NPD sees optimism on
Norwegian Continental Shelf
Undiscovered recoverable resources on the Norwegian Continental Shelf are an estimated 935 million to 5,420 million
standard cu m of oil equivalent (scmoe), the Norwegian Petroleum Directorate estimated last month.
The estimate embraces the entire NCS except for a new
area in the northeastern Barents Sea acquired under a recent
maritime delimitation treaty between Norway and Russia.
The undiscovered recoverable average volume of 2,980
million scmoe is 410 million higher than the previous NPD
estimate in 2011.
From 1966 through April 2013, about 1,430 exploratory
wells have been drilled on the NCS, peaking at nearly 50
wells/year in the 1980s, receding to a low of 5 in 2005, and
averaging more than 40 wells/year the last 5 years.
Resource growth the past 15 years has been substantially
smaller than in the two previous 15-year periods, NPD said,
but the last 5 years have been positive with several large discoveries including Johan Sverdrup on the North Sea’s Utsira
high in 2010.
NPD noted that Norway’s overall offshore area covers
2.04 million sq km, 6½ times the country’s mainland area
(Fig. 1). About half of the NCS contains sedimentary rocks
that could contain oil and gas.
The full report in seven parts is published on the NPD
The main reason for the rise in its estimate of undiscovered
recoverable resources on the NCS is that it included for the
first time areas in the Barents Sea southeast and the Jan Mayen area, NPD said.
The largest components of NPD’s average NCS estimate
of 2,980 million scmoe are the Barents Sea with 960 million scmoe and the North Sea with 850 million scmoe. The
Norwegian Sea, Barents Sea southeast, and Jan Mayen have
Liquids potential is judged to be greatest in the North Sea
and gas potential largest in the Barents Sea. In other words,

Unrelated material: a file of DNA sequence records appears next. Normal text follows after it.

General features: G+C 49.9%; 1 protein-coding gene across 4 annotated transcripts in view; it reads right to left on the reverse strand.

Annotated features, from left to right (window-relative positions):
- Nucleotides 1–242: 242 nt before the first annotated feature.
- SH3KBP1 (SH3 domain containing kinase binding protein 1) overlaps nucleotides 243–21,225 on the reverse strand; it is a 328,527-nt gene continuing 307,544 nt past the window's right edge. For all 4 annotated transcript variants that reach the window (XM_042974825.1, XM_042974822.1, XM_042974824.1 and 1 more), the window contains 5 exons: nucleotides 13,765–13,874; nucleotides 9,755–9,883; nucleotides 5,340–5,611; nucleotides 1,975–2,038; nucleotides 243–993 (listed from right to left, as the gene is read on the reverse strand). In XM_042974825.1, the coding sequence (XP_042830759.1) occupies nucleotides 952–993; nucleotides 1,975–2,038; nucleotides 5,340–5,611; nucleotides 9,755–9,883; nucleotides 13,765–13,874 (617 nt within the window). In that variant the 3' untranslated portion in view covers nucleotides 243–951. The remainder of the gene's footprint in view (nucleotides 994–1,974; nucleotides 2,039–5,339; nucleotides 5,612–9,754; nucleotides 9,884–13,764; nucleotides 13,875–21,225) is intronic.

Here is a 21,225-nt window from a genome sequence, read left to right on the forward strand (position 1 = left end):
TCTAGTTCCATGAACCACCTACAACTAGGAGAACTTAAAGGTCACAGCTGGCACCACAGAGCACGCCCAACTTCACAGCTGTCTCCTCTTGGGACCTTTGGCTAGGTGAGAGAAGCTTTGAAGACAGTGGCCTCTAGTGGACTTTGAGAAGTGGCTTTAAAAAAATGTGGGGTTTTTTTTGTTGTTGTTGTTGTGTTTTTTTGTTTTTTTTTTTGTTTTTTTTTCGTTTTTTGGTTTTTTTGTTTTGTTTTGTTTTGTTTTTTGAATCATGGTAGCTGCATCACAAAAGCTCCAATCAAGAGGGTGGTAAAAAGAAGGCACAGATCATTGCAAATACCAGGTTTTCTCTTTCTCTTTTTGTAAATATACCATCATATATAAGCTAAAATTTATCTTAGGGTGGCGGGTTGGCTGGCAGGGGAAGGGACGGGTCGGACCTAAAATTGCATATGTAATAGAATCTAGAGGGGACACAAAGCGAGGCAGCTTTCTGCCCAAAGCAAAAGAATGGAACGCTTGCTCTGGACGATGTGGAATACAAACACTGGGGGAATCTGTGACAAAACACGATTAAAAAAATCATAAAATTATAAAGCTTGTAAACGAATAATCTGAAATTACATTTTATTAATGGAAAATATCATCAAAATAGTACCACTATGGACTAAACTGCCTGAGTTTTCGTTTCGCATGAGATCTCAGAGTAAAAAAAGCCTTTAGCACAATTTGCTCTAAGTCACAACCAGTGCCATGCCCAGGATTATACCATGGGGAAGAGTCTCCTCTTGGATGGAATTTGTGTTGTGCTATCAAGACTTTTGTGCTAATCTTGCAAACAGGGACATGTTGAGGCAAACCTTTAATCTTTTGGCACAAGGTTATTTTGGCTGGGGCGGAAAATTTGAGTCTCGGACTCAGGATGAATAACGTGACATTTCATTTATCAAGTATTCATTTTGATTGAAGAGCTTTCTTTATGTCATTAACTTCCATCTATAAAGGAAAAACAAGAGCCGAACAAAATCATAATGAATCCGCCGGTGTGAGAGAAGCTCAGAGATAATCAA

should discoveries be made, gas is most likely to be found
in the Barents Sea southeast and oil around Jan Mayen, NPD
Uncertainty as to undiscovered resources is greatest in
the Barents Sea, where exploration didn’t begin until 1980
and the fewest wells have been drilled. Exploration in the
North Sea began in the mid-1960s, so uncertainty there is
less because more plays have been confirmed by discoveries.
A series of discoveries has resulted from the high level of
exploratory activity in recent years.
Three of the past 5 years accounted for the largest-ever
number of finds on the NCS, NPD noted (Figs. 2-4). A large
proportion of these have been made on acreage awarded in
the country’s four first license rounds.
No discovery has been made on production licenses
awarded in the 21st round or the APA 2011 and 2012 rounds
since it takes time for drilling decisions to be taken and wells
The average finding success rate on the NCS has been rising in line with growing knowledge of its geology and with
technological advances, NPD said. Technical and commercial finding rates have averaged 55% and 40%, respectively,
over the past 15 years.
Not all discoveries will be developed. The NPD has classified some discoveries as unlikely to be produced because they
are not expected to prove commercial, even in the long term.
This type of discovery, known as resource category 6,
contains resources for which substantial changes in technology, costs, and petroleum prices are required if they are to be
brought to commercial production and where such changes
are thought to be unlikely.
Resource category 6 contains 108 discoveries, whose resources are not included in the estimate of total recoverable
resources on the NCS.
Few examples exist of discoveries placed in this category that have subsequently been developed. However, new
nearby discoveries, technological advances, and significant
changes in the price and cost picture could change conditions for commercial development.
North, Norwegian seas
Operators have drilled 615 wildcats on the Norwegian side
of the North Sea since 1965.
North Sea exploratory activity remains high, and about